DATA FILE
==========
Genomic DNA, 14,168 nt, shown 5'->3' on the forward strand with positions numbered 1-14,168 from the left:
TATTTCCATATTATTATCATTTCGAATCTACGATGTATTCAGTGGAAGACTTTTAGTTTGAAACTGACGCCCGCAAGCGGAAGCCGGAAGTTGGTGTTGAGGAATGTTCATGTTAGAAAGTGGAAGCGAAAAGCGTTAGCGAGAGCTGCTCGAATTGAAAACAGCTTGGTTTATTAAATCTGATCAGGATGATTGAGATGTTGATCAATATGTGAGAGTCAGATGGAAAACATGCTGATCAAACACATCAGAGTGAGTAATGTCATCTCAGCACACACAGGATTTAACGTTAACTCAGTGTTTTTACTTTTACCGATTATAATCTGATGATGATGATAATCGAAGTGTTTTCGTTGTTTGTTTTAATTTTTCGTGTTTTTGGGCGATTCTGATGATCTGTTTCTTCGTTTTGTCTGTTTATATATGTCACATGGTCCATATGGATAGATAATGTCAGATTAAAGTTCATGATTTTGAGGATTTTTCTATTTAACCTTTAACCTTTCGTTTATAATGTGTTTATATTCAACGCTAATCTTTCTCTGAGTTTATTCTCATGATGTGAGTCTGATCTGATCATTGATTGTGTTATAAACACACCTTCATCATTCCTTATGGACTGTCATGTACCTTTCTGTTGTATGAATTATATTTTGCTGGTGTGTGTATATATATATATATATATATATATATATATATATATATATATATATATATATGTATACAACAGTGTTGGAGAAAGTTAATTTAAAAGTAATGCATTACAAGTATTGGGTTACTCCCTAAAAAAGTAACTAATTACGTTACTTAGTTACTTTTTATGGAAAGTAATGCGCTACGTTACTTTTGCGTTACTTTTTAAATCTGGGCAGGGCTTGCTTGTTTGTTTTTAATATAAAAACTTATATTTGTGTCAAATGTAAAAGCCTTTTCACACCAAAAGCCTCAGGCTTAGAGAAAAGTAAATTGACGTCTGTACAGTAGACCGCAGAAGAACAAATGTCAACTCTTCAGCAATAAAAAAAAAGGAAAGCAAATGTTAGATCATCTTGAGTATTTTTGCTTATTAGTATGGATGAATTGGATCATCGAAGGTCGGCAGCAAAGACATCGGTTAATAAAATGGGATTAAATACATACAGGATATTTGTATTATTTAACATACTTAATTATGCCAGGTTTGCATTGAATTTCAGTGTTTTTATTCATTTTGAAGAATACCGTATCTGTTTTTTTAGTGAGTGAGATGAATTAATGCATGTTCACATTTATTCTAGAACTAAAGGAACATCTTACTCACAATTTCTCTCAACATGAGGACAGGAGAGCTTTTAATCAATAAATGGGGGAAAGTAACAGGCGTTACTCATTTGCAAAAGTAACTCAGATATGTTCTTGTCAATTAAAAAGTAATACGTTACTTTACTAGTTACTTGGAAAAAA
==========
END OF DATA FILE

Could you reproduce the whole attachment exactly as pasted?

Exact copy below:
Genomic DNA, 14,168 nt, shown 5'->3' on the forward strand with positions numbered 1-14,168 from the left:
TATTTCCATATTATTATCATTTCGAATCTACGATGTATTCAGTGGAAGACTTTTAGTTTGAAACTGACGCCCGCAAGCGGAAGCCGGAAGTTGGTGTTGAGGAATGTTCATGTTAGAAAGTGGAAGCGAAAAGCGTTAGCGAGAGCTGCTCGAATTGAAAACAGCTTGGTTTATTAAATCTGATCAGGATGATTGAGATGTTGATCAATATGTGAGAGTCAGATGGAAAACATGCTGATCAAACACATCAGAGTGAGTAATGTCATCTCAGCACACACAGGATTTAACGTTAACTCAGTGTTTTTACTTTTACCGATTATAATCTGATGATGATGATAATCGAAGTGTTTTCGTTGTTTGTTTTAATTTTTCGTGTTTTTGGGCGATTCTGATGATCTGTTTCTTCGTTTTGTCTGTTTATATATGTCACATGGTCCATATGGATAGATAATGTCAGATTAAAGTTCATGATTTTGAGGATTTTTCTATTTAACCTTTAACCTTTCGTTTATAATGTGTTTATATTCAACGCTAATCTTTCTCTGAGTTTATTCTCATGATGTGAGTCTGATCTGATCATTGATTGTGTTATAAACACACCTTCATCATTCCTTATGGACTGTCATGTACCTTTCTGTTGTATGAATTATATTTTGCTGGTGTGTGTATATATATATATATATATATATATATATATATATATATATATATATATATATGTATACAACAGTGTTGGAGAAAGTTAATTTAAAAGTAATGCATTACAAGTATTGGGTTACTCCCTAAAAAAGTAACTAATTACGTTACTTAGTTACTTTTTATGGAAAGTAATGCGCTACGTTACTTTTGCGTTACTTTTTAAATCTGGGCAGGGCTTGCTTGTTTGTTTTTAATATAAAAACTTATATTTGTGTCAAATGTAAAAGCCTTTTCACACCAAAAGCCTCAGGCTTAGAGAAAAGTAAATTGACGTCTGTACAGTAGACCGCAGAAGAACAAATGTCAACTCTTCAGCAATAAAAAAAAAGGAAAGCAAATGTTAGATCATCTTGAGTATTTTTGCTTATTAGTATGGATGAATTGGATCATCGAAGGTCGGCAGCAAAGACATCGGTTAATAAAATGGGATTAAATACATACAGGATATTTGTATTATTTAACATACTTAATTATGCCAGGTTTGCATTGAATTTCAGTGTTTTTATTCATTTTGAAGAATACCGTATCTGTTTTTTTAGTGAGTGAGATGAATTAATGCATGTTCACATTTATTCTAGAACTAAAGGAACATCTTACTCACAATTTCTCTCAACATGAGGACAGGAGAGCTTTTAATCAATAAATGGGGGAAAGTAACAGGCGTTACTCATTTGCAAAAGTAACTCAGATATGTTCTTGTCAATTAAAAAGTAATACGTTACTTTACTAGTTACTTGGAAAAAA